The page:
This was intended mainly as a week’s holiday for our Grandson Jack and his Mum Hazel and we had mainly good weather. We stayed at Shearings, Marine Hotel on Llandudno seafront. It was convenient, comfortable and the staff very friendly.
Sadly from Jack’s point of view, the hotel swimming pool was out of action until May to enable roof repairs. Instead we went three times to Llandudno’s modern public pool. At £7.70 a throw for the two of us, I thought it expensive but it is a superb facility’ The best bit was when we learned that the hotel manager was refunding the entrance fees!
Jack got to visit a Butterfly house on Anglesey, a deep slate mine at Llechwedd, a copper mine on Gt.Orme, the Home Front Museum, Llandudno pier amusements, a kids activity place called Bonkerz and we had a speed boat ride too.
A GW4YSS/M log extract:
14-April-17; 09:25z; 145.450 FM; GW4ZPL/P; John - Bangor. Worked from Llandudno when leaving to return home. Rig: Moonraker MT270M & 25W to a 5/8. Unfortunately we lost each other long before the A55. It would have been good to have a proper chat about our mutual interest - SOTA. 73 from me to John.
THANKS TO ALL STATIONS WORKED and for spotting by G4SSH, G0VOF; F5SQA; GW0PLP; M6HPE and G4TJC. Special thanks to Roy G4SSH for being on the right frequency at the right time and to Mark G0VOF for that vital 160m QSO.
73, John G(W)4YSS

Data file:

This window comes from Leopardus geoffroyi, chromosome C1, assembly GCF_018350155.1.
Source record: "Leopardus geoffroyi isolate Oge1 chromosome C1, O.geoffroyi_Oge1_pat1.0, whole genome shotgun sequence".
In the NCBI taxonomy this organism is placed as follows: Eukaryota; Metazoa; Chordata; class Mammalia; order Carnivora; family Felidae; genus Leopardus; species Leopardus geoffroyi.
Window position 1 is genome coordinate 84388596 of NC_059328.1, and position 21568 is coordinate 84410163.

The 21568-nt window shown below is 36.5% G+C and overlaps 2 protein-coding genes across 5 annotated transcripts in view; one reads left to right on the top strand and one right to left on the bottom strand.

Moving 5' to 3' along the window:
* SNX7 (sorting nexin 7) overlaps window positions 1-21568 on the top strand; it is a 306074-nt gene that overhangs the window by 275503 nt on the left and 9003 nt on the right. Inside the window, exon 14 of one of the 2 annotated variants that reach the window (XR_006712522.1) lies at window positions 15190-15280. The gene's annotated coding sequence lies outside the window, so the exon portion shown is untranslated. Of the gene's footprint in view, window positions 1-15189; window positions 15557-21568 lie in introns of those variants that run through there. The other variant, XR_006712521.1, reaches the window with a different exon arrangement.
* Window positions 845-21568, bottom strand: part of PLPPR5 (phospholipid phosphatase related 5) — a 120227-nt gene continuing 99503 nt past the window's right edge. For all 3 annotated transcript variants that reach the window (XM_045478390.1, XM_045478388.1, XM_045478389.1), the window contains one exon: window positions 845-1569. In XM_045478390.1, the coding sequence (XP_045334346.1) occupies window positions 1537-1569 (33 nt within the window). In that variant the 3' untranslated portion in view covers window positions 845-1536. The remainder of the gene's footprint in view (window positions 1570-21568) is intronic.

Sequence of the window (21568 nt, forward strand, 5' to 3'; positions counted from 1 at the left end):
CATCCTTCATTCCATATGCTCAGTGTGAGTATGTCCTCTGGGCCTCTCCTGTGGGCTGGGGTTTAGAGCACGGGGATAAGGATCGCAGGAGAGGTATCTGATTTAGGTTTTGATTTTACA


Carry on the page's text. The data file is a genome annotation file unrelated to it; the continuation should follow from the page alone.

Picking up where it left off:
(Using SSEG Club callsign, varied for Wales to GC0OOO/P)
See previous report GW/NW-040 Tal-y-Fan on VHF, 09-04-17.
G4YSS: GW/NW-040, Tal-y-Fan on 09-04-17
Above: 5am at Pen-y-Pass car park. Insert a ten pound note.
Above: Snowdon guide post near the PYG track/ Crib Goch path junction at around 6am.
Above: The PYG track/ Miner’s path junction.
Above: Summit of Snowdon GW/NW-001 at 07:20 BST. 0C, wind and fog.
Above: Summit of Snowdon GW/NW-001. Putting up the loaded dipole for 160m on the NW ridge.
Above: Snowdon GW/NW-001 activation. Dipole badly affected by ice accretion at 08:37. Mast bent down and 160m coils at ground level.
Above: Snowdon GW/NW-001 activation. HF operating position but little protection from the wind.
Above: Snowdon GW/NW-001 activation. Coax used as a guy line to counter the wind. Clearing the ice.
Above: GW/NW-001 HF activation. Saturated 40m band log sheet.
Above: GW/NW-001 VHF activation and the reason for the reported QSB.
Above: GW/NW-001 Snowdon activation finished at last and cloud finally lifting. View of Y Lliwedd GW/NW-008.
Above: GW/NW-001 Snowdon. Rigs used for VHF. UV-5R and FT817ND
Above: Looking down on the PYG track from the summit of Snowdon.
Above: GW/NW-001 Snowdon trig point. The start of a busy afternoon.
Above: GW/NW-001 Snowdon. Looking down from trig to café (closed) & railway.
Above: GW/NW-001 Snowdon. Looking up from café to trig point. This is the site of dipole option-1 but precision is important.
Above: GW/NW-001 Snowdon. Summit railway station.
Above: Leaving GW/NW-001 Snowdon. Avoid the crowds by walking half a km down the railway to the start of the path back to Pen-y-Pass.
Above: Heavy traffic on the way down Snowdon.
Above: Snowdon’s PYG Track route. One of two coin posts.
Above: Snowdon - looking back.
Above: Back at Pen-y-Pass, 10 hours after leaving.